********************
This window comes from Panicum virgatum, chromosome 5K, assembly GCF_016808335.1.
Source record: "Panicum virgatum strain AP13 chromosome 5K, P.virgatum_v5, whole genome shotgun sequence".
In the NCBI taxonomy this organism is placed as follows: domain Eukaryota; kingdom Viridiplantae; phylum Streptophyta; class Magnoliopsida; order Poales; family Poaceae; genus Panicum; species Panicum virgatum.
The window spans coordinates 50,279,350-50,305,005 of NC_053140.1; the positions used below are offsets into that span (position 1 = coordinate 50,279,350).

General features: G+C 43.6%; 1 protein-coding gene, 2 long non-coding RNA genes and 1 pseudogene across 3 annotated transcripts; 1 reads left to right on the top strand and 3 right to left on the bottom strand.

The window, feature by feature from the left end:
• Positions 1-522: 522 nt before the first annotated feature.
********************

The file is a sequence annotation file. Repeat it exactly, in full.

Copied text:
This window comes from Panicum virgatum, chromosome 5K, assembly GCF_016808335.1.
Source record: "Panicum virgatum strain AP13 chromosome 5K, P.virgatum_v5, whole genome shotgun sequence".
In the NCBI taxonomy this organism is placed as follows: domain Eukaryota; kingdom Viridiplantae; phylum Streptophyta; class Magnoliopsida; order Poales; family Poaceae; genus Panicum; species Panicum virgatum.
The window spans coordinates 50,279,350-50,305,005 of NC_053140.1; the positions used below are offsets into that span (position 1 = coordinate 50,279,350).

General features: G+C 43.6%; 1 protein-coding gene, 2 long non-coding RNA genes and 1 pseudogene across 3 annotated transcripts; 1 reads left to right on the top strand and 3 right to left on the bottom strand.

The window, feature by feature from the left end:
• Positions 1-522: 522 nt before the first annotated feature.